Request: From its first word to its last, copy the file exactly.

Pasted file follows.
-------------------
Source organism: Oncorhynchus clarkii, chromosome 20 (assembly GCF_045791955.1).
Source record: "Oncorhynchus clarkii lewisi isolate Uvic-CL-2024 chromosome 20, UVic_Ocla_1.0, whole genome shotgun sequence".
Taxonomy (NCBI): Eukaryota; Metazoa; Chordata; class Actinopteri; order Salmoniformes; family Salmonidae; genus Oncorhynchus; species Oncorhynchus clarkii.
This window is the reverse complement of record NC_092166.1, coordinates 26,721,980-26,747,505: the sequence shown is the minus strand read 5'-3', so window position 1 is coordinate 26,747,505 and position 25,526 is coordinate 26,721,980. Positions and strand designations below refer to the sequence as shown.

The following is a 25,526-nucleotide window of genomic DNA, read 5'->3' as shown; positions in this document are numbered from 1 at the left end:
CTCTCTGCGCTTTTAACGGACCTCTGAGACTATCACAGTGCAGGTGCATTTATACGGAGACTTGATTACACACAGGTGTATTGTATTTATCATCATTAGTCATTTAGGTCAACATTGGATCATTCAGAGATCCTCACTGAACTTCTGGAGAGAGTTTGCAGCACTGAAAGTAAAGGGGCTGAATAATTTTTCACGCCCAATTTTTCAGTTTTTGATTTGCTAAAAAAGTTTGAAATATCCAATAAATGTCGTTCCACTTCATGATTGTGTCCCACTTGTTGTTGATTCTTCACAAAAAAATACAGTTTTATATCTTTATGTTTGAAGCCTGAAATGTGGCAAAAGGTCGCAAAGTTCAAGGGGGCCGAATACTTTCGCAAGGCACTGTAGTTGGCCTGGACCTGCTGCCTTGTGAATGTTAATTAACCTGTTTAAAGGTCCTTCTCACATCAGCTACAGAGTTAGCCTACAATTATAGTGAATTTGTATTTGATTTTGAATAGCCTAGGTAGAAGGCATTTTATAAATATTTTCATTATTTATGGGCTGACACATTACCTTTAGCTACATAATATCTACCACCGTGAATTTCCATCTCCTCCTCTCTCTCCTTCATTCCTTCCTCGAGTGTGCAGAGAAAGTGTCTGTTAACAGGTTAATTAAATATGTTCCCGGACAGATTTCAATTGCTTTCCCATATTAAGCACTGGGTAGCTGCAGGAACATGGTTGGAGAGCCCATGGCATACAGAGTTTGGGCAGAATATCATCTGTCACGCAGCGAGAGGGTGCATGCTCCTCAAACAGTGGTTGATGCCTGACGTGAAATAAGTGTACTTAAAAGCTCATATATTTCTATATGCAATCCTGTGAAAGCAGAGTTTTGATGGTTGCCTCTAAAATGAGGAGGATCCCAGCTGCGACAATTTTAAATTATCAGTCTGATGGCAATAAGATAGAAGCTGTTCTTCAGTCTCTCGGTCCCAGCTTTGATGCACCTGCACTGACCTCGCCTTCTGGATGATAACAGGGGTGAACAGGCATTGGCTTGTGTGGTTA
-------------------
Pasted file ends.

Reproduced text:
Source organism: Oncorhynchus clarkii, chromosome 20 (assembly GCF_045791955.1).
Source record: "Oncorhynchus clarkii lewisi isolate Uvic-CL-2024 chromosome 20, UVic_Ocla_1.0, whole genome shotgun sequence".
Taxonomy (NCBI): Eukaryota; Metazoa; Chordata; class Actinopteri; order Salmoniformes; family Salmonidae; genus Oncorhynchus; species Oncorhynchus clarkii.
This window is the reverse complement of record NC_092166.1, coordinates 26,721,980-26,747,505: the sequence shown is the minus strand read 5'-3', so window position 1 is coordinate 26,747,505 and position 25,526 is coordinate 26,721,980. Positions and strand designations below refer to the sequence as shown.

The following is a 25,526-nucleotide window of genomic DNA, read 5'->3' as shown; positions in this document are numbered from 1 at the left end:
CTCTCTGCGCTTTTAACGGACCTCTGAGACTATCACAGTGCAGGTGCATTTATACGGAGACTTGATTACACACAGGTGTATTGTATTTATCATCATTAGTCATTTAGGTCAACATTGGATCATTCAGAGATCCTCACTGAACTTCTGGAGAGAGTTTGCAGCACTGAAAGTAAAGGGGCTGAATAATTTTTCACGCCCAATTTTTCAGTTTTTGATTTGCTAAAAAAGTTTGAAATATCCAATAAATGTCGTTCCACTTCATGATTGTGTCCCACTTGTTGTTGATTCTTCACAAAAAAATACAGTTTTATATCTTTATGTTTGAAGCCTGAAATGTGGCAAAAGGTCGCAAAGTTCAAGGGGGCCGAATACTTTCGCAAGGCACTGTAGTTGGCCTGGACCTGCTGCCTTGTGAATGTTAATTAACCTGTTTAAAGGTCCTTCTCACATCAGCTACAGAGTTAGCCTACAATTATAGTGAATTTGTATTTGATTTTGAATAGCCTAGGTAGAAGGCATTTTATAAATATTTTCATTATTTATGGGCTGACACATTACCTTTAGCTACATAATATCTACCACCGTGAATTTCCATCTCCTCCTCTCTCTCCTTCATTCCTTCCTCGAGTGTGCAGAGAAAGTGTCTGTTAACAGGTTAATTAAATATGTTCCCGGACAGATTTCAATTGCTTTCCCATATTAAGCACTGGGTAGCTGCAGGAACATGGTTGGAGAGCCCATGGCATACAGAGTTTGGGCAGAATATCATCTGTCACGCAGCGAGAGGGTGCATGCTCCTCAAACAGTGGTTGATGCCTGACGTGAAATAAGTGTACTTAAAAGCTCATATATTTCTATATGCAATCCTGTGAAAGCAGAGTTTTGATGGTTGCCTCTAAAATGAGGAGGATCCCAGCTGCGACAATTTTAAATTATCAGTCTGATGGCAATAAGATAGAAGCTGTTCTTCAGTCTCTCGGTCCCAGCTTTGATGCACCTGCACTGACCTCGCCTTCTGGATGATAACAGGGGTGAACAGGCATTGGCTTGTGTGGTTA